Half The Fun Of Being A Parent Is Trolling Your Children

Half The Fun Of Being A Parent Is Trolling Your Children

Whether it’s telling them the ice cream truck only plays music when it’s out of ice cream, or vegetables will make their eyelashes grow, trolling your kids is endless entertainment.
Krystle Schoonveld
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I’ve done the math, and it’s true: around 50 percent of the fun of having kids is trolling them. Whether it’s telling them the ice cream truck only plays music when it’s out of ice cream, or asserting that vegetables will make their eyelashes grow, trolling your kids is endless entertainment.

Mostly, it’s entertaining for us parents, but even my children find amusement in it every now and again. Although it was hilarious to me, my oldest has been unimpressed with the ice cream truck driver’s constant lack of planning.

Parenting is exhausting, rewarding, frustrating, and humorous all at the same time. Tiny young people are cute and cuddly, but also at times devious or overly emotional. And let’s be honest: they take pleasure in starting arguments all too often, or lie to avoid dealing with the wrath of mom or dad. Your children troll you, too, and it’s only fair that you dish it back.

This Is Partly a Survival Trick

Often, I am the only adult in my household, due to my spouse’s job demands. To be fair, as a mom you are usually your kids’ end-all-be-all. Yes, even when dad is home. No kidding: my children will walk right by my husband while he’s sitting in the recliner watching TV, and ask me to help them with something as I am cooking, standing on my head, and reciting all the decimals of pi.

How do I deal with the constant demand for mom’s attention? I troll them, often mercilessly. Just last week my kids uttered “mom” or “mommy” 114 times in 24 hours. Yes, I actually counted—and I did so out loud, so my daughters were quite aware of how often they beckoned me. The next day, I announced that I would no longer answer to “mom” or “mommy,” but was to be addressed as “Queen of the Schoonveld Household, Mother of Heathens.”

Let me tell ya, after they figured out that I am a black belt in ignoring their ridiculous begging without addressing me as I wish, it sure cut down on complaints and trivial requests. Although, as a favor to them, I agreed to answer to simply “Queen” in times of legitimate urgency.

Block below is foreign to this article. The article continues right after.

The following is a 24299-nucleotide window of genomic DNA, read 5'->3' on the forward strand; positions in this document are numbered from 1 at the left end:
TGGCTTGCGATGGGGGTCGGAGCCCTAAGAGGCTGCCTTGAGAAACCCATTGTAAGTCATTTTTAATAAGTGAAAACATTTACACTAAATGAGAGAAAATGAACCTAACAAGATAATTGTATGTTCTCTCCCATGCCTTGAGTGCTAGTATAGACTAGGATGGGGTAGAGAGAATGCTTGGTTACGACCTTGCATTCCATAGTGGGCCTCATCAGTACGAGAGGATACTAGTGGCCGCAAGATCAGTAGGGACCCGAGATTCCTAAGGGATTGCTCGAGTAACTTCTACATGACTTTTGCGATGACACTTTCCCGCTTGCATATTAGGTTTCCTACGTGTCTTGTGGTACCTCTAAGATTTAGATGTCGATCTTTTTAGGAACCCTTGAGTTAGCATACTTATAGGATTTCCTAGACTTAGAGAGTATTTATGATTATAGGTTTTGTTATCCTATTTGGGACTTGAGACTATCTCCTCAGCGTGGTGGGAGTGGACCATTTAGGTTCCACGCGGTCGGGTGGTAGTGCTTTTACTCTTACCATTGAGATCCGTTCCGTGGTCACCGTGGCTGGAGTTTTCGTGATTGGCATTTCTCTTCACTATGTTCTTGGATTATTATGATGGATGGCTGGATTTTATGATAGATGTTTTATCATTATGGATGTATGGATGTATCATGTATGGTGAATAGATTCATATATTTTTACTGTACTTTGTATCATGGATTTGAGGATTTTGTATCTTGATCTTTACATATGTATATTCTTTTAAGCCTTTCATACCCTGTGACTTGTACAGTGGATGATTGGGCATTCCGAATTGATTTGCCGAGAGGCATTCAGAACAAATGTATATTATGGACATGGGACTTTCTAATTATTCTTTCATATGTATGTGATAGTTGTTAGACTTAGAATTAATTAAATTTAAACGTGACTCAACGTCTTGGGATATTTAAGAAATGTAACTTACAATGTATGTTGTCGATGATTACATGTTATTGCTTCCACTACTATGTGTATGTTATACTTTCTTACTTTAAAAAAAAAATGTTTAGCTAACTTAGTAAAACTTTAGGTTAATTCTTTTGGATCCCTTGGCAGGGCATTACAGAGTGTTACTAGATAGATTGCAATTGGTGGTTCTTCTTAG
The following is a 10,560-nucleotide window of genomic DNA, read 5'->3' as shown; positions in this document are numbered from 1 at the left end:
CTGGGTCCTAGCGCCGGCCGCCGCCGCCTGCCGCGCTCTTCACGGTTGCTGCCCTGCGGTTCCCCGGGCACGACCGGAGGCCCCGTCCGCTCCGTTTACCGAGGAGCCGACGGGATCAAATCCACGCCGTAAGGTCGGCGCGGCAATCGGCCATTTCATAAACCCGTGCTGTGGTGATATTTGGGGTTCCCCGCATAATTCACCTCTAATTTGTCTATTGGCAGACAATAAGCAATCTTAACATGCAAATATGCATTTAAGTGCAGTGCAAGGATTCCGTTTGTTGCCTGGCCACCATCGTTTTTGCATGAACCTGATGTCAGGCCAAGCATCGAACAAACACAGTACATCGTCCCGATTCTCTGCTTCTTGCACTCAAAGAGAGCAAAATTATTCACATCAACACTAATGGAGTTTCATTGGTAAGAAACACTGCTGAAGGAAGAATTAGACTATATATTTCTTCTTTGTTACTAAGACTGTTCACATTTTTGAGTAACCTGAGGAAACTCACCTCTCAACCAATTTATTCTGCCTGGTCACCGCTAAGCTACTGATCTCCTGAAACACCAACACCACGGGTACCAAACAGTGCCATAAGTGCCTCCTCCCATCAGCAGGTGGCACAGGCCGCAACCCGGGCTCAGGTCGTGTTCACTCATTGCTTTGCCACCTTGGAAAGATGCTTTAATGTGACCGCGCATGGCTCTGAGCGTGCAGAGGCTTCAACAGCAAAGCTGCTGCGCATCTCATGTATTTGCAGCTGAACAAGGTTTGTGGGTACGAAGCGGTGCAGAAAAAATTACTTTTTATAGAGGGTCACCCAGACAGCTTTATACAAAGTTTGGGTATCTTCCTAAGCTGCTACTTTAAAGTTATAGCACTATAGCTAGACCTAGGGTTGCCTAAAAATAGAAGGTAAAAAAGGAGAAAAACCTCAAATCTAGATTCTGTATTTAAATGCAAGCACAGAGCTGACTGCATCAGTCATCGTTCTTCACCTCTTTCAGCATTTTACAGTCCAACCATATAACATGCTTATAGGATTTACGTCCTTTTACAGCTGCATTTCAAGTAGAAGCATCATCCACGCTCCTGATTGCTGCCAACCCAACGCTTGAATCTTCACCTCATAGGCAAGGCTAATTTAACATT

Trolling sometimes opens the door to level-headed negotiations, as illustrated above. This comes in handy, especially at the dinner table—a parent’s arch-nemesis. Consistent trolling reduces the fighting to get them to eat. For instance, my children all thought green beans were “green fries” until they were six years old. My youngest still calls them that (she’s 4). They all eat them without complaints to this day.

All three also still have no idea that banana splits are supposed to include ice cream. Mom wins, because a banana drizzled with a little chocolate syrup is an easy, delicious, and a less sugary dessert. Oh, and frozen yogurt? Yeah, that’s the same thing as ice cream.

Just so you know, I can’t understand whining either. It’s a learning disability I have. I “struggle” with it every day, and my heathens have to pull themselves together to communicate with me.

Get Tips from the Experts

I know I’m not the only parent who tells these little white lies to her children. In fact, I often look for new ways to trick or mess with them by asking friends who are also parents. A friend of mine has three young boys, and all of them think there is a tiny woman living in the dashboard of her car. That’s why a female voice talks to them when she connects via Bluetooth. The tiny woman also changes the radio stations. That’s right—mom has no control, so it’s futile to complain.

Another pal of mine unplugs all of the electronics when she is sick of her kids staring at a screen for hours on end, and claims that she forgot to pay the electric bill. She doesn’t have to fight to get them to turn off the video games, which saves her energy and sanity.

This is the same mom who told her offspring that little hamsters running on wheels kept the refrigerator lights on, and any time they blew, it was because they left the fridge door open too often and it killed the hamster. Additionally, she admits, “When son number 2 got too curious about the garbage disposal, I recorded the sound it makes, and played the recording once while I had my hand down the drain. Used Halloween fake blood all over my hand, screamed, and pulled out my bloody hand. Scared the h-ll out of him, but at least he wasn’t thinking about putting his hand down the drain and actually turning on the garbage disposal anymore.”

My children are young, and I have already had the time of my life trolling them. I have heard from many moms and dads that the teenage years will more trying than the early years, so I can only fantasize about the trolling possibilities. As I brainstorm, I can avoid thinking about how mentally draining three teenage girls in one household will be.

Krystle Schoonveld is a stay-at-home mom of three, a military wife, and veteran, who runs a small photography business on the side. She is also the co-host for Vigilant Liberty Radio's Tuesday night show The Roundtable of Extreme Liberty. Follow her on Twitter: @TarheelKrystle.

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